It earmarked N743.5m for the provision of infrastructure

The Nigeria Police Academy, Wudil proposed N776m for catering equipment and foodstuffs while the Nigeria Police Force headquarters budgeted N252.2m for the same item.

The force will also spend N279.2 on aircraft maintenance; N586.4m on fuel; N855.3m on vehicles’ purchase; N950m on procurement of vans and N1bn on purchase of trucks in 2018.

The NPF’s proposed school of public relations, according to the fiscal document, is expected to gulp N200m out of its N332.2bn budget.

CEO/Founder Investors King Ltd, a foreign exchange research analyst, contributing author on New York-based Talk Markets and, with over a decade experience in the global financial markets.

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Electricity Consumers Get 611,231 Meters Under MAP Scheme



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Electricity Consumers Get 611,231 Meters Under MAP Scheme

A total of 611,231 meters have been deployed as at January 31, 2021 under the Meter Asset Provider initiative since its full operation despite the COVID-19 pandemic and other extraneous factors, the Nigerian Electricity Regulatory Commission has said.

NERC disclosed this in a consultation paper on the review of the MAP Regulations.

The proposed review of the MAP scheme is coming nearly four months after the Federal Government launched a new initiative called National Mass Metering Programme aimed at distributing six million meters to consumers free of charge.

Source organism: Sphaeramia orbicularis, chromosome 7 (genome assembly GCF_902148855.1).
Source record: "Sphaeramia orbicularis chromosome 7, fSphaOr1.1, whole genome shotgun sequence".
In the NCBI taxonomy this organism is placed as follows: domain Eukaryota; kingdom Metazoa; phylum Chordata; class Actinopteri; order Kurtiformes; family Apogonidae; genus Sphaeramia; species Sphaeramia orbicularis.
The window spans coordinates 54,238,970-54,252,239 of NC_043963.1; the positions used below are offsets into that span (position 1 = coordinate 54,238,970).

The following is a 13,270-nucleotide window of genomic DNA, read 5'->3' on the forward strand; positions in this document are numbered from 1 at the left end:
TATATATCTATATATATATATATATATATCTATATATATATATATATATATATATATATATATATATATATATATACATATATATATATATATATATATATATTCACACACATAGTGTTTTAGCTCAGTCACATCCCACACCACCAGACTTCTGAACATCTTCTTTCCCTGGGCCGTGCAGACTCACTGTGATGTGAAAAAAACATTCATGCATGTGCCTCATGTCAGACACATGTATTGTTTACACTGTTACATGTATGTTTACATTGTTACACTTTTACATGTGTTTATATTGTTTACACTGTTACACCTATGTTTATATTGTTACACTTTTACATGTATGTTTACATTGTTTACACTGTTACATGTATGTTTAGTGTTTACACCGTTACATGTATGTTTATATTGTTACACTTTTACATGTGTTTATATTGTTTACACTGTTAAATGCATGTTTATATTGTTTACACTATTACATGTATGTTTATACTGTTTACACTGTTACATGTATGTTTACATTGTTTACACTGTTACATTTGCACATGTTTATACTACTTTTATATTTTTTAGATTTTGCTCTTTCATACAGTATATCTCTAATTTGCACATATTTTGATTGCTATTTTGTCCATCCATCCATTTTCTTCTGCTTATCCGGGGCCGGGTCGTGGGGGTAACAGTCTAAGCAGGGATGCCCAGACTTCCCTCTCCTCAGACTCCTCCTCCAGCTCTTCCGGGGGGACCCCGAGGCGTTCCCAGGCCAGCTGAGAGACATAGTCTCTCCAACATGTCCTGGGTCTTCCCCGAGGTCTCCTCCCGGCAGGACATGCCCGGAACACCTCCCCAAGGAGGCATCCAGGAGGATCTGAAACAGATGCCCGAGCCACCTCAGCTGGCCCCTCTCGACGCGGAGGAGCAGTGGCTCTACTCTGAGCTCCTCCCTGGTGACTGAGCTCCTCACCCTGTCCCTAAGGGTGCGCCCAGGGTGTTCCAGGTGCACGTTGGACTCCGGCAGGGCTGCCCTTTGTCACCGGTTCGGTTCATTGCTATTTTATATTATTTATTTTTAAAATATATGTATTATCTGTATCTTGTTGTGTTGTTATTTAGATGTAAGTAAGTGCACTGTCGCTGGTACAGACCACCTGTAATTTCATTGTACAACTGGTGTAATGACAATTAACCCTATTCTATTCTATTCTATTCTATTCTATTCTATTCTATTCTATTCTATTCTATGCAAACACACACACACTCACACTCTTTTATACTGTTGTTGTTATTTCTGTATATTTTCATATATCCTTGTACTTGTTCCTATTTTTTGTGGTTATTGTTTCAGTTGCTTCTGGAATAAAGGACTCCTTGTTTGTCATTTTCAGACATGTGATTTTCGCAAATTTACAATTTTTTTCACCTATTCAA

“The existence of a huge metering gap and the need to ensure successful implementation of the MYTO 2020 Service-Based Tariff resulted in the approval of the NMMP, a policy of the Federal Government anchored on the provision of long-term low interest financing to the Discos,” NERC said.

The commission had in March 2018 approved the MAP Regulations with the aim of fast-tracking the closure of the metering gap in the sector through the engagement of third-party investors (called meter asset providers) for the financing, procurement, supply, installation and maintenance of meters.

It set a target of providing meters to all customers within three years, and directed the Discos and the approved MAPs to commence the rollout of meters not later than May 1, 2019.

But in February 2020, NERC said several constraints, including changes in fiscal policy and the limited availability of long-term funding, had led to limited success in meter rollout.

NERC, in the consultation paper, highlighted three proposed options for metering implementation going forward.

The first option is to allow the implementation of both the NMMP and MAP metering frameworks to run concurrently; the second is to continue with the current MAP framework with meters procured under the NMMP supplied only through MAPs (by being off-takers from the local manufacturers/assemblers).

The third option is to wind down the MAP framework and allow the Discos to procure meters directly from local manufacturers/assemblers (or as procured by the World Bank), and enter into new contracts for the installation and maintenance of such meters.